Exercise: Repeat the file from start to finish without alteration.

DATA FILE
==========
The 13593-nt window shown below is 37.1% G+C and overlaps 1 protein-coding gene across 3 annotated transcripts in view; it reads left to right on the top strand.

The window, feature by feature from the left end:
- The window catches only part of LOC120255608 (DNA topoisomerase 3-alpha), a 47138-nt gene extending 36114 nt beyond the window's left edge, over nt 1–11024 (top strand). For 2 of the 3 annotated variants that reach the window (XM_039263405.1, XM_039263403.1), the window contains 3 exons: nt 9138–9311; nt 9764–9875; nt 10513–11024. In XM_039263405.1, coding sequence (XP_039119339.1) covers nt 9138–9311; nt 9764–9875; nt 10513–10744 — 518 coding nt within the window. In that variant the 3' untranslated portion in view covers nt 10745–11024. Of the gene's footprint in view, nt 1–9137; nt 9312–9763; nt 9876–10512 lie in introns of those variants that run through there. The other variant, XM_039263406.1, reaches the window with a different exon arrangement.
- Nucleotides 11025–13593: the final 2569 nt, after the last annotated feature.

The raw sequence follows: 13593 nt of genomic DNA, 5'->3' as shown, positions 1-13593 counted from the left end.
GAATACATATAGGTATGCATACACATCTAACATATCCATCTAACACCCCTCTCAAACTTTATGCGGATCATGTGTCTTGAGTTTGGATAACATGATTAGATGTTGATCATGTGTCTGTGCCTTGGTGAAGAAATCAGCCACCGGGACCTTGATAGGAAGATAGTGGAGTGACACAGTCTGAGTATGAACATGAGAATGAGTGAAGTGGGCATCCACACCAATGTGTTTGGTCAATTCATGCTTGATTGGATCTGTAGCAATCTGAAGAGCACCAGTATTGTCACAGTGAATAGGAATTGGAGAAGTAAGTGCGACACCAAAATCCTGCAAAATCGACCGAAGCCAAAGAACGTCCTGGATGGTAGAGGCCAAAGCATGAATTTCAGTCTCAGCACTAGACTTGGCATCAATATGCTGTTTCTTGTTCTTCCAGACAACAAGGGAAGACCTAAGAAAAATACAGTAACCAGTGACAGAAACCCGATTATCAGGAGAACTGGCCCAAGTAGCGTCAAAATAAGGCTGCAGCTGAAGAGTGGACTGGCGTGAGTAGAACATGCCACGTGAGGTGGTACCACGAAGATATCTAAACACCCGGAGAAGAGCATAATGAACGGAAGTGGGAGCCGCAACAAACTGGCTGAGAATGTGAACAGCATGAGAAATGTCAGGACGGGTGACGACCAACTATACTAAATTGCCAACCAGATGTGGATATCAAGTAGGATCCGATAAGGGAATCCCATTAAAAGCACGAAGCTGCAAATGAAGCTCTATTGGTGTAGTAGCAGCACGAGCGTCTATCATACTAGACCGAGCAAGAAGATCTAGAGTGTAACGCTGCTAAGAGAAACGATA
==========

The 13593-nt window shown below is 37.1% G+C and overlaps 1 protein-coding gene across 3 annotated transcripts in view; it reads left to right on the top strand.

The window, feature by feature from the left end:
- The window catches only part of LOC120255608 (DNA topoisomerase 3-alpha), a 47138-nt gene extending 36114 nt beyond the window's left edge, over nt 1–11024 (top strand). For 2 of the 3 annotated variants that reach the window (XM_039263405.1, XM_039263403.1), the window contains 3 exons: nt 9138–9311; nt 9764–9875; nt 10513–11024. In XM_039263405.1, coding sequence (XP_039119339.1) covers nt 9138–9311; nt 9764–9875; nt 10513–10744 — 518 coding nt within the window. In that variant the 3' untranslated portion in view covers nt 10745–11024. Of the gene's footprint in view, nt 1–9137; nt 9312–9763; nt 9876–10512 lie in introns of those variants that run through there. The other variant, XM_039263406.1, reaches the window with a different exon arrangement.
- Nucleotides 11025–13593: the final 2569 nt, after the last annotated feature.

The raw sequence follows: 13593 nt of genomic DNA, 5'->3' as shown, positions 1-13593 counted from the left end.
GAATACATATAGGTATGCATACACATCTAACATATCCATCTAACACCCCTCTCAAACTTTATGCGGATCATGTGTCTTGAGTTTGGATAACATGATTAGATGTTGATCATGTGTCTGTGCCTTGGTGAAGAAATCAGCCACCGGGACCTTGATAGGAAGATAGTGGAGTGACACAGTCTGAGTATGAACATGAGAATGAGTGAAGTGGGCATCCACACCAATGTGTTTGGTCAATTCATGCTTGATTGGATCTGTAGCAATCTGAAGAGCACCAGTATTGTCACAGTGAATAGGAATTGGAGAAGTAAGTGCGACACCAAAATCCTGCAAAATCGACCGAAGCCAAAGAACGTCCTGGATGGTAGAGGCCAAAGCATGAATTTCAGTCTCAGCACTAGACTTGGCATCAATATGCTGTTTCTTGTTCTTCCAGACAACAAGGGAAGACCTAAGAAAAATACAGTAACCAGTGACAGAAACCCGATTATCAGGAGAACTGGCCCAAGTAGCGTCAAAATAAGGCTGCAGCTGAAGAGTGGACTGGCGTGAGTAGAACATGCCACGTGAGGTGGTACCACGAAGATATCTAAACACCCGGAGAAGAGCATAATGAACGGAAGTGGGAGCCGCAACAAACTGGCTGAGAATGTGAACAGCATGAGAAATGTCAGGACGGGTGACGACCAACTATACTAAATTGCCAACCAGATGTGGATATCAAGTAGGATCCGATAAGGGAATCCCATTAAAAGCACGAAGCTGCAAATGAAGCTCTATTGGTGTAGTAGCAGCACGAGCGTCTATCATACTAGACCGAGCAAGAAGATCTAGAGTGTAACGCTGCTAAGAGAAACGATA